A pathway has been created with up to 1,500 places available in the first year for eligible individuals and their families as part of the Afghan Citizens Resettlement Scheme.
The Chevening scholarship is a government-funded program, run by the FCDO and the Association of Commonwealth Universities, that enables individuals from other countries with “demonstrable leadership potential” to undertake a master’s degree in the UK.
In January, it was reported that 23 Chevening alumni remained in Afghanistan, following the Taliban takeover in August 2021.
Campaigners argue that the alumni are at particular risk of being targeted by the Taliban due to their Western ties.
The Foreign, Commonwealth and Development office will launch an online system on June 20 for Afghans to formally request resettlement.
The government has said that applications will be considered in the order they are received, with priority given to those viewed as “particularly at risk”.
In January 2022 it committed to resettling a total of 20,000 people through the Afghan Citizens Resettlement Scheme, but the scheme has been criticised for delays.
The latest pathway, which will also incorporate British Council contractors and GardaWorld contractors who worked at the British embassy, was originally set out in January but it has taken up until now to confirm the date that it will open.
The announcement was welcomed by the campaigners who have been lobbying the government to provide a safe passage to the UK for Chevening alumni.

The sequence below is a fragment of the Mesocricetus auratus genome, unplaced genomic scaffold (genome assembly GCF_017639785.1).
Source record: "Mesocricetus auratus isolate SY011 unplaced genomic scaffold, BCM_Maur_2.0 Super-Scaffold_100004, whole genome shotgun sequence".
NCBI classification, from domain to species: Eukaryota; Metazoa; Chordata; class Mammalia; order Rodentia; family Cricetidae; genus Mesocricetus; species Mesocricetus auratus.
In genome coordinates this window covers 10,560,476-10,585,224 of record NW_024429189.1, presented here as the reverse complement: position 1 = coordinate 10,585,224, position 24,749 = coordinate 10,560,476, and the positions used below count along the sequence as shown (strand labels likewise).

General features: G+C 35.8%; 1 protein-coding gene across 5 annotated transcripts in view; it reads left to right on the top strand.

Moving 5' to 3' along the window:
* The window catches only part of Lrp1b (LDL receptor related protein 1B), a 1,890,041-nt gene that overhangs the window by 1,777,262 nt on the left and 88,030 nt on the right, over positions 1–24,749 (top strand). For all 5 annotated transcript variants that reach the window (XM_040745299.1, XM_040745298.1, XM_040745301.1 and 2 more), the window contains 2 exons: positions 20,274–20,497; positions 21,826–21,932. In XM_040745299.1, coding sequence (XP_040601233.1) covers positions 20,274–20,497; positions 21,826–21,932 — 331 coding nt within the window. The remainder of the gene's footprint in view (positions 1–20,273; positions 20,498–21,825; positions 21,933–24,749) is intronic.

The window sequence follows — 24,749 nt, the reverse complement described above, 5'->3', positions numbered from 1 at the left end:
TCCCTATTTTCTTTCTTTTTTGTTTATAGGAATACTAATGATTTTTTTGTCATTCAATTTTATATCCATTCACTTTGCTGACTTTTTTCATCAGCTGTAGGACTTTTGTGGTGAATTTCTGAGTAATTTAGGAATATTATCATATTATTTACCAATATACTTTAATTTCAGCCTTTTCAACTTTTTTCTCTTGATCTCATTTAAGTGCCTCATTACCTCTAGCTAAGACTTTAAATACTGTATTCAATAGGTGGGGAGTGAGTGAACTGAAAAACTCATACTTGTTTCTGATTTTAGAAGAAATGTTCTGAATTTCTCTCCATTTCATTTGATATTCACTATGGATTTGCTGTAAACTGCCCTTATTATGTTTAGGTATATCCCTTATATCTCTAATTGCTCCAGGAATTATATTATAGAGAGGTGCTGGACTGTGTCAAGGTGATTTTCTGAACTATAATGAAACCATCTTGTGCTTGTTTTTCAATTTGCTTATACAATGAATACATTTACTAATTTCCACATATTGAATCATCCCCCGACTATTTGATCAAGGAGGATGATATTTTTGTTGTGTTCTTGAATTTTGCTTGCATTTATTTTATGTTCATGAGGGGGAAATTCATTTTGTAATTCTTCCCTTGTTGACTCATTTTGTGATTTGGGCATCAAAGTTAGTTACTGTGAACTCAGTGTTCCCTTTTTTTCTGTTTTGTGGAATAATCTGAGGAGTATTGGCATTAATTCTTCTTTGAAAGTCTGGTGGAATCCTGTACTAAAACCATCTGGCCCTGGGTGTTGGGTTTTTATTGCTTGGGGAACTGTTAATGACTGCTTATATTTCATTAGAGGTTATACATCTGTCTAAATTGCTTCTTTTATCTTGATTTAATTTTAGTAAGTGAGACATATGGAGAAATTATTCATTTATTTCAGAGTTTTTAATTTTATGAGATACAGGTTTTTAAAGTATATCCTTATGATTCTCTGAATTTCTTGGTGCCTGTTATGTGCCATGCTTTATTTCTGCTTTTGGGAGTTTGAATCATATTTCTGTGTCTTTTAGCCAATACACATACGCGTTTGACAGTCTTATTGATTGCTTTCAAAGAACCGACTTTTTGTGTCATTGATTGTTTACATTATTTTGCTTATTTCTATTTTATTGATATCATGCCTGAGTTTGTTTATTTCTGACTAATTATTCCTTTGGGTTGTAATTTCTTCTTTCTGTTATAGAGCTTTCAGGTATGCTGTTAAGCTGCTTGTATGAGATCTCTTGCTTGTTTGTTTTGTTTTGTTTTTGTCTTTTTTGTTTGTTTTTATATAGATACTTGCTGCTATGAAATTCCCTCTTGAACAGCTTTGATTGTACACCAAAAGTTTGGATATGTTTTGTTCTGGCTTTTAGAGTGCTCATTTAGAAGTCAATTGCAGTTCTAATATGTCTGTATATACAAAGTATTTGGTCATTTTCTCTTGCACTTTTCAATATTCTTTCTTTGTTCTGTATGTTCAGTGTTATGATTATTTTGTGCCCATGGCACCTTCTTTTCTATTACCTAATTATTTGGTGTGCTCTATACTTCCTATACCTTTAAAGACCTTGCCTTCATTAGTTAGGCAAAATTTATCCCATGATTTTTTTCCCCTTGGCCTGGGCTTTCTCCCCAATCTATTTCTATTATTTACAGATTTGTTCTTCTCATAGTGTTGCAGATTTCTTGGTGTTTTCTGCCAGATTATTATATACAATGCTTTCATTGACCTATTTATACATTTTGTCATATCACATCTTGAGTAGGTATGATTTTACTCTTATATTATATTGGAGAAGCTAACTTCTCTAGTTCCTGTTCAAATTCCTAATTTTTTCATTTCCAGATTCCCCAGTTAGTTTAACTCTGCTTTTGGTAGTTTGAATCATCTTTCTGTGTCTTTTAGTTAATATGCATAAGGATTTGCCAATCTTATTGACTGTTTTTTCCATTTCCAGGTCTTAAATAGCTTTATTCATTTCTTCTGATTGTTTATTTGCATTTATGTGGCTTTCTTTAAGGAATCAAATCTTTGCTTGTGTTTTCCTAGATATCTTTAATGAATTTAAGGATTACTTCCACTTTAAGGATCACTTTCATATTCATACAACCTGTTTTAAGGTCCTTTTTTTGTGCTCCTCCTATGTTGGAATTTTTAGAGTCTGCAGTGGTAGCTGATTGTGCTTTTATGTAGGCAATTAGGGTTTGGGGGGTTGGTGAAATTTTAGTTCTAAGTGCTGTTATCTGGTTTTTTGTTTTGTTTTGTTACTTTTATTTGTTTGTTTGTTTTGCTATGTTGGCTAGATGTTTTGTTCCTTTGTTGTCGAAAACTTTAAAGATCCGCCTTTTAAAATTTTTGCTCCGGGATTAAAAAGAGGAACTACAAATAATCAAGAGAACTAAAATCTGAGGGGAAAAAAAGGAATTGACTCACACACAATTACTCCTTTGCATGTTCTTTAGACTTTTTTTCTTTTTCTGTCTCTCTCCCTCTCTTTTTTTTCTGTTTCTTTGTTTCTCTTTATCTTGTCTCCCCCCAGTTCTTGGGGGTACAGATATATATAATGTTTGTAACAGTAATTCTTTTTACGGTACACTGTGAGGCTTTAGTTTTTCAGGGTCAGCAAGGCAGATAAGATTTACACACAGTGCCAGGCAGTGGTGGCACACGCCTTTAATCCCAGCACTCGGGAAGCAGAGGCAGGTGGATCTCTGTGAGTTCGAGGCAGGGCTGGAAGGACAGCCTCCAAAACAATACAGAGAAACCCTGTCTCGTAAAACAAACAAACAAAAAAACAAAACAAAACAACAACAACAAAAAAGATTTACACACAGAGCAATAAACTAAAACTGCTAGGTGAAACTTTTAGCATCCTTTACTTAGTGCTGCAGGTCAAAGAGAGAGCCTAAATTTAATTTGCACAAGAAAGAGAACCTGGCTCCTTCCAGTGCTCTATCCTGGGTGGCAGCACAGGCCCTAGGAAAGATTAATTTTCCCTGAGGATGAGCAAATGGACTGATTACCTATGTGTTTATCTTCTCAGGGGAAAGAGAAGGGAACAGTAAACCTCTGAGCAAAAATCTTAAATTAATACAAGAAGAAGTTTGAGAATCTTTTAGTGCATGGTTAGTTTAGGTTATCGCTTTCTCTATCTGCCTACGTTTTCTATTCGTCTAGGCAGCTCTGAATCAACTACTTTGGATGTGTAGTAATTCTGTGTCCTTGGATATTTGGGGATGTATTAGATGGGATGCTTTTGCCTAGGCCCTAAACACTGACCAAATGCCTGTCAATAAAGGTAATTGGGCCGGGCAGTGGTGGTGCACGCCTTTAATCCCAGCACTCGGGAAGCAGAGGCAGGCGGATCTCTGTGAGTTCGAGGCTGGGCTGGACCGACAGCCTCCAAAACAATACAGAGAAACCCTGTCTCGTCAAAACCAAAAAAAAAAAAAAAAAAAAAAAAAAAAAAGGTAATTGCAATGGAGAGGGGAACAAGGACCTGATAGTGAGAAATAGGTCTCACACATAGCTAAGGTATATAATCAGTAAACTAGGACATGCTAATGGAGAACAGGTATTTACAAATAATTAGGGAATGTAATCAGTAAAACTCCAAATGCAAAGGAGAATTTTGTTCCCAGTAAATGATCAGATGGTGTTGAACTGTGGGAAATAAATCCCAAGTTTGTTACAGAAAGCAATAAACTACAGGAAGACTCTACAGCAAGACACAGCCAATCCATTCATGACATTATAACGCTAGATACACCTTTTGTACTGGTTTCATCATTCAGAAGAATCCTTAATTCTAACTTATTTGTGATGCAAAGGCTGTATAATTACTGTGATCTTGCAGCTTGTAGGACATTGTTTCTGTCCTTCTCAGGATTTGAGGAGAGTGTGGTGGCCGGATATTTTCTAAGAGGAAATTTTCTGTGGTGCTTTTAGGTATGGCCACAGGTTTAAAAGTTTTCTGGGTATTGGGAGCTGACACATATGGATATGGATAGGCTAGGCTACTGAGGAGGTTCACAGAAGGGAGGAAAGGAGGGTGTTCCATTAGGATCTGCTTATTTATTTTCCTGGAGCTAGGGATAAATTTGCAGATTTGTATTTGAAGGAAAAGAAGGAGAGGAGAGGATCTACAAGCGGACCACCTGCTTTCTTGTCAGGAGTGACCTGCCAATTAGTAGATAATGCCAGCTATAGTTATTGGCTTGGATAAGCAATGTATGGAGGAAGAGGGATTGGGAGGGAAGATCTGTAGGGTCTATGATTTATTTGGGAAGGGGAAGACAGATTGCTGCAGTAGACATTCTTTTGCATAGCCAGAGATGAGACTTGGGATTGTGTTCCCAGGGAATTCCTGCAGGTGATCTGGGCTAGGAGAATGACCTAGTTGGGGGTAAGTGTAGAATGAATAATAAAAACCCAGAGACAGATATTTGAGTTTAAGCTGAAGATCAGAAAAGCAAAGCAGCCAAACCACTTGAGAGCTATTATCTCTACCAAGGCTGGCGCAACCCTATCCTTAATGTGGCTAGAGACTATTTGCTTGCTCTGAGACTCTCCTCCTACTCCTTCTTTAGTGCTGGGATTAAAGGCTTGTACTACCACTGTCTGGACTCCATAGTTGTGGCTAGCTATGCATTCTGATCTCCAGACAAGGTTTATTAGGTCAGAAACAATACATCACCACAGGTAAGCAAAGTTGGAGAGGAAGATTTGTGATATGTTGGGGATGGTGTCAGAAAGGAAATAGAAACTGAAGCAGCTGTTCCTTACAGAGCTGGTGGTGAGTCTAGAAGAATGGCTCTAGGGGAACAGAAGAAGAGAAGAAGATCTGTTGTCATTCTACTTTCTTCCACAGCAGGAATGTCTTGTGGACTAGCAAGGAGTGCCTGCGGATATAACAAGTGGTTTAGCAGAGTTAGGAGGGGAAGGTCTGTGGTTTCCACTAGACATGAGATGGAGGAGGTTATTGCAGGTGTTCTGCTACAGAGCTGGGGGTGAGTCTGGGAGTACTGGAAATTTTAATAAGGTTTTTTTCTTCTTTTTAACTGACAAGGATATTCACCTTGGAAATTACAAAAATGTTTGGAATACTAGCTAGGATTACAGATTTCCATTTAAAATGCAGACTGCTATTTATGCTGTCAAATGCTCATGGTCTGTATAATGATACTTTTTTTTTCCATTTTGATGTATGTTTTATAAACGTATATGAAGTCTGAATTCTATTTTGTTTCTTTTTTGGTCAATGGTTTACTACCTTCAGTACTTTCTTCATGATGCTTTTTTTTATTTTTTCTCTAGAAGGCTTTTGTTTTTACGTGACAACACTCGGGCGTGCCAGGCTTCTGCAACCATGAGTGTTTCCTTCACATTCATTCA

“At times morale has been very hard to sustain”
“The opening of the third pathway of the Afghan Citizens Resettlement Scheme to Chevening alumni is another vital step closer to safety for Cheveners at serious risk in Afghanistan,” said Ruth Arnold, senior advisor to Study Group and campaigner.
“I heard the news in a rare direct message from one of those alumni and it was a powerfully emotional moment – in the months since they first heard they were eligible for inclusion in the Resettlement Scheme, the alumni have been desperate for news and constantly fear of the consequences for them resulting from their association with the UK.
“At times morale has been very hard to sustain but their courage as they faced real danger has been inspiring,” she continued.
Naimat Zafary, a 2021 intake Chevening scholar who fled Afghanistan when the Taliban took over last August, thanked campaigners for lobbying the government and said that the announcement is “great news indeed” for the remaining alumni.
“I am sure that by hearing this news, they have felt so proud and honoured being a Chevener and having studied in the UK,” Zafary said.
But Arnold also said that she will not “breathe easy until all the alumni are safely resettled.”
“The Afghan alumni were promised they would be ‘Scholars for a year, Cheveners for life’. The UK now needs to fully deliver on that commitment”, Arnold said.
The news coincides with the first planned flight under a government scheme to deport asylum seekers to Rwanda, which was cancelled at the last minute following a block from the European Court of Human Rights, after multiple legal challenges from UK campaigners failed.
Update June 22, 11:40 GMT: A previous version of this article stated that the Chevening program was run by the FCDO and the British Council. The Association of Commonwealth Universities has operated the program for the previous decade, prior to which the British Council ran the program with the FCDO.